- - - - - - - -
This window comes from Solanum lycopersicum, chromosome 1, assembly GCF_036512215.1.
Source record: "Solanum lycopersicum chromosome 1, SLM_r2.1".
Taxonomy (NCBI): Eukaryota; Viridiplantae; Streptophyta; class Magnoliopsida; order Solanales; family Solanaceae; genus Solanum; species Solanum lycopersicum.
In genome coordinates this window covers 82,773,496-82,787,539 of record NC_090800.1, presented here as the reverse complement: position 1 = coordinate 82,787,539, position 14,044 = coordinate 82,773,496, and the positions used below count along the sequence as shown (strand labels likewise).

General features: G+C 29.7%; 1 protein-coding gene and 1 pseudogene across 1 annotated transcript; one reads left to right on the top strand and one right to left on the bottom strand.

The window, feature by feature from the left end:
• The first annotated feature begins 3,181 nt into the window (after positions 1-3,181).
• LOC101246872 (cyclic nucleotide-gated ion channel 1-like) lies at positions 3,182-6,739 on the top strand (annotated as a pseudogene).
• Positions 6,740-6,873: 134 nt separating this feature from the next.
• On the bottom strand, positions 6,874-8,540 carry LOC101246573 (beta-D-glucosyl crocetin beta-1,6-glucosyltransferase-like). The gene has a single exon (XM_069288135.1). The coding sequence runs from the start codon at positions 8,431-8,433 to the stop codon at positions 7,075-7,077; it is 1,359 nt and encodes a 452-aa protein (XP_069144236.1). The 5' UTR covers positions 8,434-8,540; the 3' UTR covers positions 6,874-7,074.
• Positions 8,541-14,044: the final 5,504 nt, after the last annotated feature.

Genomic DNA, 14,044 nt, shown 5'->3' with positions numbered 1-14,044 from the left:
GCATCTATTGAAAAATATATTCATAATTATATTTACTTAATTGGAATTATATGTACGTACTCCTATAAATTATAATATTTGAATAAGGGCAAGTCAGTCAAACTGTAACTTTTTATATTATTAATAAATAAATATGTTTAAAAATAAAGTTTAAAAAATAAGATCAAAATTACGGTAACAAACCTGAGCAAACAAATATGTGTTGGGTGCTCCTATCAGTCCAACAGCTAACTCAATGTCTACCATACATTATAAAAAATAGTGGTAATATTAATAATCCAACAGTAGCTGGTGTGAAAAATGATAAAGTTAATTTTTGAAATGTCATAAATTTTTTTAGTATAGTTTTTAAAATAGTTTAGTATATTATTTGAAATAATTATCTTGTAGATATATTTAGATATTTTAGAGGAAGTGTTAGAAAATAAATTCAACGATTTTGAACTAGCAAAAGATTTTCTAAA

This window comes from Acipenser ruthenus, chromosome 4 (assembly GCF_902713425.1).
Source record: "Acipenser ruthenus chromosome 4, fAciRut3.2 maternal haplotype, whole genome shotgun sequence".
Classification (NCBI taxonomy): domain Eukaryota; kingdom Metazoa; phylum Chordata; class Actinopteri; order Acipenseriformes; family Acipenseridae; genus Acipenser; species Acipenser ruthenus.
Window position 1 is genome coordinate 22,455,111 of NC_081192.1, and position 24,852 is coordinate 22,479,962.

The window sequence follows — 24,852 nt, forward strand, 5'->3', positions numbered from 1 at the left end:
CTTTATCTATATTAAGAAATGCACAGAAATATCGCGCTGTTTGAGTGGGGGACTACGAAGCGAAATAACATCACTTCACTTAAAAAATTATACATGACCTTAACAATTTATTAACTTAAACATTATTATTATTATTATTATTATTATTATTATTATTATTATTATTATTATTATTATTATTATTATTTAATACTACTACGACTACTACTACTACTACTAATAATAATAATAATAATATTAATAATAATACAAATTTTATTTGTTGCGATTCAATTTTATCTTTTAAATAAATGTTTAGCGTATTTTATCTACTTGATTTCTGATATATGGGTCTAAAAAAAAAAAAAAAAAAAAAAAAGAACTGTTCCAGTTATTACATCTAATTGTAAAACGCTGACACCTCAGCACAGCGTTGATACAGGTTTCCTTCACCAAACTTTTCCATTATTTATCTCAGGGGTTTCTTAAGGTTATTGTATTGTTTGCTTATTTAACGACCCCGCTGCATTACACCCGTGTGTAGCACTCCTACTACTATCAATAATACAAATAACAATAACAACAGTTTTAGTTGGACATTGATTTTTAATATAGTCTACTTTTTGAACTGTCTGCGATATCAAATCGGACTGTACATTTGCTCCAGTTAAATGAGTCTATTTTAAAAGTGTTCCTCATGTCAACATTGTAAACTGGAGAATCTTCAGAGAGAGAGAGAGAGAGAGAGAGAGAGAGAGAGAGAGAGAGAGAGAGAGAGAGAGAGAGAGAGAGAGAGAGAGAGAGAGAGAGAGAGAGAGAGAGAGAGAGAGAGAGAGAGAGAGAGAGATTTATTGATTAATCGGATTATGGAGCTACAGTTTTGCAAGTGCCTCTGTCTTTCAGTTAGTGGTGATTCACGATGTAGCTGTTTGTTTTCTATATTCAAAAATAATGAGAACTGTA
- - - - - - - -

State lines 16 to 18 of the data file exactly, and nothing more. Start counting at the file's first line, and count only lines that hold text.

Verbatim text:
Classification (NCBI taxonomy): domain Eukaryota; kingdom Metazoa; phylum Chordata; class Actinopteri; order Acipenseriformes; family Acipenseridae; genus Acipenser; species Acipenser ruthenus.
Window position 1 is genome coordinate 22,455,111 of NC_081192.1, and position 24,852 is coordinate 22,479,962.

The window sequence follows — 24,852 nt, forward strand, 5'->3', positions numbered from 1 at the left end: